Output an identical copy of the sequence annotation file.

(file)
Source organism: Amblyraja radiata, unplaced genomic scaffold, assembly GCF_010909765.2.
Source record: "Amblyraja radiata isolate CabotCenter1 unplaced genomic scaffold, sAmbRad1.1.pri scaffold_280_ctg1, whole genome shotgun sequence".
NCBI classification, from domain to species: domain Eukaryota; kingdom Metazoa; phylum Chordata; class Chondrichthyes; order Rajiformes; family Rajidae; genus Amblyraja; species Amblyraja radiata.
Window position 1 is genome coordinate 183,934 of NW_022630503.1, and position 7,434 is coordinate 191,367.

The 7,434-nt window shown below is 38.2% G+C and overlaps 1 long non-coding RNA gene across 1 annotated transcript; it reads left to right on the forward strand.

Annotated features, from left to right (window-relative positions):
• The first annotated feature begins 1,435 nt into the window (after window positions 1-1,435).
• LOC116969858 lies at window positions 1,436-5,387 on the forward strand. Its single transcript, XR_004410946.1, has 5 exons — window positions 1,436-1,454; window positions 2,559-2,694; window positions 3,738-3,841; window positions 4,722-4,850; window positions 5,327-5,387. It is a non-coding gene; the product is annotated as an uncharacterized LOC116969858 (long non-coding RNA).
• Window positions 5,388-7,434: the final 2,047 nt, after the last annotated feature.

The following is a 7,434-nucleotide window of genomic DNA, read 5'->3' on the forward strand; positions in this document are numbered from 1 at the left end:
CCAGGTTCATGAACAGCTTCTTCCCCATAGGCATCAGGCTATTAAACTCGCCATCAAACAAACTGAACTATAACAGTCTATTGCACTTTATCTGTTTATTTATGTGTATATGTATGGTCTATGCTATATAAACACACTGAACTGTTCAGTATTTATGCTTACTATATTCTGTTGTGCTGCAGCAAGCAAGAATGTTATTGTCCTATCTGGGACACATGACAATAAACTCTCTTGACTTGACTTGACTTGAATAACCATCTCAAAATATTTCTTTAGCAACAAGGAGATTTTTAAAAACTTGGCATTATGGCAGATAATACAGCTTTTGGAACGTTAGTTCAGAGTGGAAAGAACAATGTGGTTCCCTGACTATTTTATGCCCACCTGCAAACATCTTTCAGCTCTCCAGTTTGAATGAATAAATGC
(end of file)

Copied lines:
Source organism: Amblyraja radiata, unplaced genomic scaffold, assembly GCF_010909765.2.
Source record: "Amblyraja radiata isolate CabotCenter1 unplaced genomic scaffold, sAmbRad1.1.pri scaffold_280_ctg1, whole genome shotgun sequence".
NCBI classification, from domain to species: domain Eukaryota; kingdom Metazoa; phylum Chordata; class Chondrichthyes; order Rajiformes; family Rajidae; genus Amblyraja; species Amblyraja radiata.
Window position 1 is genome coordinate 183,934 of NW_022630503.1, and position 7,434 is coordinate 191,367.

The 7,434-nt window shown below is 38.2% G+C and overlaps 1 long non-coding RNA gene across 1 annotated transcript; it reads left to right on the forward strand.

Annotated features, from left to right (window-relative positions):
• The first annotated feature begins 1,435 nt into the window (after window positions 1-1,435).
• LOC116969858 lies at window positions 1,436-5,387 on the forward strand. Its single transcript, XR_004410946.1, has 5 exons — window positions 1,436-1,454; window positions 2,559-2,694; window positions 3,738-3,841; window positions 4,722-4,850; window positions 5,327-5,387. It is a non-coding gene; the product is annotated as an uncharacterized LOC116969858 (long non-coding RNA).
• Window positions 5,388-7,434: the final 2,047 nt, after the last annotated feature.

The following is a 7,434-nucleotide window of genomic DNA, read 5'->3' on the forward strand; positions in this document are numbered from 1 at the left end:
CCAGGTTCATGAACAGCTTCTTCCCCATAGGCATCAGGCTATTAAACTCGCCATCAAACAAACTGAACTATAACAGTCTATTGCACTTTATCTGTTTATTTATGTGTATATGTATGGTCTATGCTATATAAACACACTGAACTGTTCAGTATTTATGCTTACTATATTCTGTTGTGCTGCAGCAAGCAAGAATGTTATTGTCCTATCTGGGACACATGACAATAAACTCTCTTGACTTGACTTGACTTGAATAACCATCTCAAAATATTTCTTTAGCAACAAGGAGATTTTTAAAAACTTGGCATTATGGCAGATAATACAGCTTTTGGAACGTTAGTTCAGAGTGGAAAGAACAATGTGGTTCCCTGACTATTTTATGCCCACCTGCAAACATCTTTCAGCTCTCCAGTTTGAATGAATAAATGC